http://professional.diabetes.org/GlucoseCalculator.aspx

    Danielle was older when dx so I think talking to parents here of 3 year olds will be helpful to you. There are a lot of issues, eating habits, not knowing how much she is going to eat at any given meal, etc.

    You are in the very early days, take things one step at a time, cut yourself some slack, and you will be fine.
     
    Last edited: Sep 28, 2011
  3. Marcia

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    Wow! You are really trying to tackle a lot so early after diagnosis. Things get easier and very soon you will get a comfort level when counting carbs. In the beginning, we used the 100 calorie snacks because most of them were around 15-20 carbs. Take a deep breath, think about what your little one ate prior to diagnosis and work it into your meal plan. In the beginning, a 15 carb uncovered snack in the morning and afternoon was part of our plan, too. When I look at our old log books, Ab's numbers were all over the place with frequent 300-400. Life will settle down and you will gain confidence. What really helped me in the early days was studying the Calorie King book and going to my local supermarket alone and reading many, many nutrition panels. Buy several sets of measuring cups and a good digital scale, lots of ziplock baggies to make your own 15 carb snacks.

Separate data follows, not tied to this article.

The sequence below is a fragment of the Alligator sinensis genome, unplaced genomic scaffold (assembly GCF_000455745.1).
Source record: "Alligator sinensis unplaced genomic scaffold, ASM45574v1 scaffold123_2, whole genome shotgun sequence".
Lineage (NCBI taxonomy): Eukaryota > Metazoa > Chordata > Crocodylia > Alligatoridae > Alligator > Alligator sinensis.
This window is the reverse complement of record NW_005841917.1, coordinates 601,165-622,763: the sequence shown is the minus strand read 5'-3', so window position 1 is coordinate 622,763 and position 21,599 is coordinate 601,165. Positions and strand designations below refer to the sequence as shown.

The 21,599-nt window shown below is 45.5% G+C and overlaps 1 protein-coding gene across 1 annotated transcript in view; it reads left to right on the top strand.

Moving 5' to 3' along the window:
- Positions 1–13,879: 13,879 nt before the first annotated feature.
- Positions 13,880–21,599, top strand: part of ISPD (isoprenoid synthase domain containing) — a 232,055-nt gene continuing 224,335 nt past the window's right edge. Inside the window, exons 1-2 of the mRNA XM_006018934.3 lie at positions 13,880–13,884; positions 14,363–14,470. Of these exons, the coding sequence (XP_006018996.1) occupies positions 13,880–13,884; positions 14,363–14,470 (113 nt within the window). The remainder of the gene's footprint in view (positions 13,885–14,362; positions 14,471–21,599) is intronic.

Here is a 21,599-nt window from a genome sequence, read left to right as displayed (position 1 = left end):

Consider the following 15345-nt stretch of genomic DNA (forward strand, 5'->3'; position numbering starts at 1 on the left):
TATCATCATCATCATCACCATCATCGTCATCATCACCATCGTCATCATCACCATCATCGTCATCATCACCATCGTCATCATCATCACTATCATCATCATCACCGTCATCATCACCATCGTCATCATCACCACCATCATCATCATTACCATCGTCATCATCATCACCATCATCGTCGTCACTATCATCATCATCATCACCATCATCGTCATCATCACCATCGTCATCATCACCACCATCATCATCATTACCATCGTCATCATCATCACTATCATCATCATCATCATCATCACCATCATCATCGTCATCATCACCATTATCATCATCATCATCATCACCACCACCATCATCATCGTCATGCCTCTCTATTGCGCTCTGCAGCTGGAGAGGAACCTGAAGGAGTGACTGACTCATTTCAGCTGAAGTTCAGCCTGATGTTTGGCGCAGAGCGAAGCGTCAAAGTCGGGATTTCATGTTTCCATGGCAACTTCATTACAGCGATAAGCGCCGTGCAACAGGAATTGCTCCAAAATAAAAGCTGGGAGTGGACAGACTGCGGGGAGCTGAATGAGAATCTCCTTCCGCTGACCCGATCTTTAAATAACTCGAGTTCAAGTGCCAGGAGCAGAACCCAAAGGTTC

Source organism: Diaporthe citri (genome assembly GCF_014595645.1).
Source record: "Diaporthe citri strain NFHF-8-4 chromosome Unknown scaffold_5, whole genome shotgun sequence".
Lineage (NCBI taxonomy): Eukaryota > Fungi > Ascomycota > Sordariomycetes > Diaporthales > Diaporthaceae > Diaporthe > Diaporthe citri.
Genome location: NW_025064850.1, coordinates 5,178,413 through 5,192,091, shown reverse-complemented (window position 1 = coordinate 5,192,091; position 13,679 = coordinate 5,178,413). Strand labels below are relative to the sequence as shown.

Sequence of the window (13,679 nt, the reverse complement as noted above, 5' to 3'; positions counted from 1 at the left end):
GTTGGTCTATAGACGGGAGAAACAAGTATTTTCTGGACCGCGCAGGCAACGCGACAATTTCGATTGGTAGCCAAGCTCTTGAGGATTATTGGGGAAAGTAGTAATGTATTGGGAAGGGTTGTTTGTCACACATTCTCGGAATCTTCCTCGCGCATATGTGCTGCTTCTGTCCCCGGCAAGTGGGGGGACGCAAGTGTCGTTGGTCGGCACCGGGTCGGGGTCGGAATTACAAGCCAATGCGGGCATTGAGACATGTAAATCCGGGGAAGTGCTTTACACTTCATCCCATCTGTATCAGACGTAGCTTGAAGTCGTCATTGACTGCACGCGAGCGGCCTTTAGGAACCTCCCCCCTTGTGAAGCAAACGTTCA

4. Christopher

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    Do you feel now, looking back, that those uncovered snacks could have contributed to the 300-400 numbers you were seeing?
     
  5. Marcia

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    That's a good question, I understand why you asked. Ab started a really strong honeymoon a couple of weeks after diagnosis and the snacks really helped to prevent many lows, plus they provided needed calories to replace some of the weight loss prior to diagnosis. The high numbers evened out several weeks after diagnosis. Those first weeks were scary for me trying to figure out the "new normal."